Cornucopia, Utopia, Dystopia, created by graduate students Ancilleno Davis and Greg Loring, lies on the symmetry line that runs from King Library, across the University Seal, through the Upham Arch to the western tip of Bishop Woods (photo by Scott Kissell).
Cornucopia, Utopia, Dystopia, created by graduate students Ancilleno Davis and Greg Loring, lies on the symmetry line that runs from King Library, across the University Seal, through the Upham Arch to the western tip of Bishop Woods (photo by Scott Kissell).

Cornucopia: Public sculpture framed by Upham Hall embodies balance

Cornucopia has been "living" on site since May; visit soon before it moves after fall break

Miamideas logoBy Susan Meikle, university news and communications,


Artist Greg Loring photographs Cornucopia after its installation (photo by Leno Davis).

The public sculpture "Cornucopia, Utopia, Dystopia," situated on the east side of Upham Hall near Bishop Woods, has been living and growing on site since its installation in May.

Unlike other public art on campus, Cornucopia has evolved during its time at Miami. The sculpture features native plants that have grown and spread - and attracted wildlife - throughout the summer and early fall.

It will be on site through the end of fall break (Oct. 9-11) when it will be reinstalled at its permanent location at the Edge of the Farm Conservation Area.

Artists Greg Loring, a master's of fine arts student in sculpture, and Ancilleno "Leno" Davis, a doctoral candidate in biology, created Cornucopia to embody balance: nature versus paved progress.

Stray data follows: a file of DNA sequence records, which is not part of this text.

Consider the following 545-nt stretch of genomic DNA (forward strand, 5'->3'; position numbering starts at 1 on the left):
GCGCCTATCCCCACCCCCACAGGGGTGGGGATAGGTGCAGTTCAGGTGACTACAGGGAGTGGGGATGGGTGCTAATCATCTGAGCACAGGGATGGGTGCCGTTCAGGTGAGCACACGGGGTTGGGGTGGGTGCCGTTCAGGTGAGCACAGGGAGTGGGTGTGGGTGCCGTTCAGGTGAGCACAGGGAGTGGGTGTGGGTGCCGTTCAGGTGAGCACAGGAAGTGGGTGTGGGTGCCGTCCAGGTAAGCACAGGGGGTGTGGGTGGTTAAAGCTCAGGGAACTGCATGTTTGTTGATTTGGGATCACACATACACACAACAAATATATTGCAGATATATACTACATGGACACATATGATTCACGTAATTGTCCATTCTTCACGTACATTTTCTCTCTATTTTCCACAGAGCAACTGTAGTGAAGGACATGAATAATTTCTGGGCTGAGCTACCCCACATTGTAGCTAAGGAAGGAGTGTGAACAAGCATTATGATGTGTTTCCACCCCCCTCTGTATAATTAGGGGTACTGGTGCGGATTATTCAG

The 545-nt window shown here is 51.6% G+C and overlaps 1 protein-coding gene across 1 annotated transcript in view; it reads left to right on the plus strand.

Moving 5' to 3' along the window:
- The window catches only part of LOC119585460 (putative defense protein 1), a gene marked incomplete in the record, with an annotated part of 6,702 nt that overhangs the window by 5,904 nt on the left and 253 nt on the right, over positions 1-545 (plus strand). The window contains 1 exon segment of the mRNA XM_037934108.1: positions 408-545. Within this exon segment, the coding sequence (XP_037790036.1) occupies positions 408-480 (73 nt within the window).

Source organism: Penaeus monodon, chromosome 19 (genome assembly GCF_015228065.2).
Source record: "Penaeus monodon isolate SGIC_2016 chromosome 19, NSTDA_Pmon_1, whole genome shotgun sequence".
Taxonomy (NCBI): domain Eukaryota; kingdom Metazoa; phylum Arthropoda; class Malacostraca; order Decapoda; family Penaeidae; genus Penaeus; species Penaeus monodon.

"'Cornucopia, Utopia, Dystopia' speaks to the bounty we reap based on our choices," Davis said. "Do we seek more natural areas or more paved areas? Do we want to see a balance?"

Visit the sculpture in the next two weeks and share your thoughts on the MUCornucopia Facebook page
Rooted in sustainability


Most plants were supplied by the Conservatory at MUH and the Boyd greenhouse (photo by Leno Davis).

Davis and Loring designed "Cornucopia" in response to the Future Voices Sustainability Art Contest held last February.  

The charge of Future Voices was to speak to the Miami University class of 2115 about the way our choices here in 2015 impact them in the future. 

The contest was funded by Miami's first-place prize from the 2014 Kill the Cup University Challenge — Waste Reduction division.   

Miami students, faculty and staff helped reduce disposable single use cup waste on campus by 5.5 percent during the inaugural four-week Kill the Cup competition. 

The 2015 Kill the Cup University Challenge is Oct. 5-30.


The artists thank the campus planning committee, Jack Keegan, Boyd greenhouse staff and Brian Grubb of the Conservatory (photo by Leno Davis).

The prize — a $2,000 social impact grant— also helped fund the installation of Cornucopia. 


Working together on the creation of Cornucopia, Davis and Loring also collaborated with many others in the Miami community for its implementation as a public sculpture to live (and grow) near the center of campus for six months.

Rod Northcutt, associate professor of art and adviser to Davis and Loring, said "the collaboration was extensive, as they worked with many other Miami community members receiving support, donations, consultation, permissions and fabrication facilities."



The artists thank the art department sculpture area and Rod Northcutt.

Cornucopia was constructed in the sculpture studio at Hiestand Hall and was installed in front of Upham Hall in early May.